Book review of _The Egalitarians -- Human and Chimpanzee_ by Margaret Power

Moore, Jim (1992) Book review of _The Egalitarians -- Human and Chimpanzee_ by Margaret Power. [Journal (Paginated)]

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This book combines some very interesting ideas with stunningly poor scholarship to create a potentially missleading book. Because the basic thesis -- that episodic extreme aggression seen among chimpanzees at Gombe and Mahale has been artificially induced by provisioning -- has been widely considered and parallels other criticisms of nonhuman primate data (e.g. debates over the 'naturalness' of langur infanticide), there is a risk people unfamiliar with the chimpanzee data will accept her conclusions uncritically. At the same time, her attempt to integrate developmental psychology with socioecology in humans and apes is interesting and it'd be a shame to dismiss that approach simply because of the poor application. Secondarily, the book should be of interest to historians of science because it maps so clearly onto the tradition of contrasting Rousseauian and Hobbesian views of (human) nature.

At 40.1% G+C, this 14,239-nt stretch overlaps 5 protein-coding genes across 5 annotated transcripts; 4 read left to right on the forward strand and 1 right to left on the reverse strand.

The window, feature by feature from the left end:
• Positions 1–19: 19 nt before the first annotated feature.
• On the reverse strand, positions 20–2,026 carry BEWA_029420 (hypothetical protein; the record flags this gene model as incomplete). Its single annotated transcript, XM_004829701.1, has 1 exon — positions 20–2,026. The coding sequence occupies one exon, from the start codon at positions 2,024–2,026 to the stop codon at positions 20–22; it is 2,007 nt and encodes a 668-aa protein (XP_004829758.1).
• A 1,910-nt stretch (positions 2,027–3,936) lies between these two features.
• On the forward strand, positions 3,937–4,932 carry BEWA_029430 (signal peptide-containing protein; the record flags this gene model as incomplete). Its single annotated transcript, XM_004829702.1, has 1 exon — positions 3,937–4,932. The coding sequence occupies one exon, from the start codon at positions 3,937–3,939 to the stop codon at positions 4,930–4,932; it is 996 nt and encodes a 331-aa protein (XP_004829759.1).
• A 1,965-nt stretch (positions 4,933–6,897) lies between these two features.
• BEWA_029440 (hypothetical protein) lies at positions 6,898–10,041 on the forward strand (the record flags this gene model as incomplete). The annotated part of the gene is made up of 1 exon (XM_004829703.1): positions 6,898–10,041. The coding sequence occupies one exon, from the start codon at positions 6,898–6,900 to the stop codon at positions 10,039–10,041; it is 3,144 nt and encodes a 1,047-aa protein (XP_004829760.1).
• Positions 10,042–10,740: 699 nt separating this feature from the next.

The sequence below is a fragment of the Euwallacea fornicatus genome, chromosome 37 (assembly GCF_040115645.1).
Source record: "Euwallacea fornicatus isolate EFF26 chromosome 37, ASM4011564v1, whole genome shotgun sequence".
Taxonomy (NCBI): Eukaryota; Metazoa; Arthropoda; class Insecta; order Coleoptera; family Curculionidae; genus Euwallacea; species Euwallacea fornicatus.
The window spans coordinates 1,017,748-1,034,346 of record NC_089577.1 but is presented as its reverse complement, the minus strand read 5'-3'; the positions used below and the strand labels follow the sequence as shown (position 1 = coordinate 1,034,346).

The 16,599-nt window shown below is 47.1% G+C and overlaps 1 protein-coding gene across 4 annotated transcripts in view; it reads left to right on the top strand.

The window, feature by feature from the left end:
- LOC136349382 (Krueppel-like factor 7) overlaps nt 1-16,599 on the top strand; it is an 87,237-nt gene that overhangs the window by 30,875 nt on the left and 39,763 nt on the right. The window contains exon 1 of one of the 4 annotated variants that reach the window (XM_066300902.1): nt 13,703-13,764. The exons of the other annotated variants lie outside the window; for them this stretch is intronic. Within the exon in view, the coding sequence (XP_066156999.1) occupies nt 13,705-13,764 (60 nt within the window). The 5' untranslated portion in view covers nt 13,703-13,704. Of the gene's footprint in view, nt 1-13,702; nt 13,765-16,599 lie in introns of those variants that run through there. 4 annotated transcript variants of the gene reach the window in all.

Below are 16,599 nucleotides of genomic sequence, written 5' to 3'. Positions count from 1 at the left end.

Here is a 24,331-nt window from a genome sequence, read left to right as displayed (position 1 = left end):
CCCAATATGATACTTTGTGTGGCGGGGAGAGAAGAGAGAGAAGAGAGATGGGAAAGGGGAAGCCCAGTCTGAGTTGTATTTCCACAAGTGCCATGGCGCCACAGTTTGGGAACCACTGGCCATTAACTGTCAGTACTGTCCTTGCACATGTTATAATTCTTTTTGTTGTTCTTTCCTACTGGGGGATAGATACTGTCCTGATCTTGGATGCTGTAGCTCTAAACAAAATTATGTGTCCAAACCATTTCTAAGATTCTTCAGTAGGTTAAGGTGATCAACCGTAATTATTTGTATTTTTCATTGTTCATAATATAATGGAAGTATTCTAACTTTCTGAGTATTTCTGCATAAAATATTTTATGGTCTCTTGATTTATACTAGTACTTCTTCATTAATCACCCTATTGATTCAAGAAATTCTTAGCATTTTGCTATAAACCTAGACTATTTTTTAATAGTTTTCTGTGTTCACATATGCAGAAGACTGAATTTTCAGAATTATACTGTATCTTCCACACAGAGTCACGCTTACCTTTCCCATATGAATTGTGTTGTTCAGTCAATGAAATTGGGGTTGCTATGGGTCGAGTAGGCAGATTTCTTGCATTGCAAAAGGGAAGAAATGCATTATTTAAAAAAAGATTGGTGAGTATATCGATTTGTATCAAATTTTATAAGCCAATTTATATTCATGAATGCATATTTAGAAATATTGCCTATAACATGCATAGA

Item Type:Journal (Paginated)
Keywords:chimpanzee, aggression, territoriality, violence, Gombe, Mahale, provisioning, hunter-gatherer, frustration, dominance, human nature, history of science
Subjects:Biology > Animal Behavior
Biology > Ethology
Biology > Primatology
Biology > Sociobiology
Psychology > Evolutionary Psychology
Philosophy > Philosophy of Science
ID Code:738
Deposited By: Moore, Jim
Deposited On:06 Sep 1998
Last Modified:11 Mar 2011 08:54


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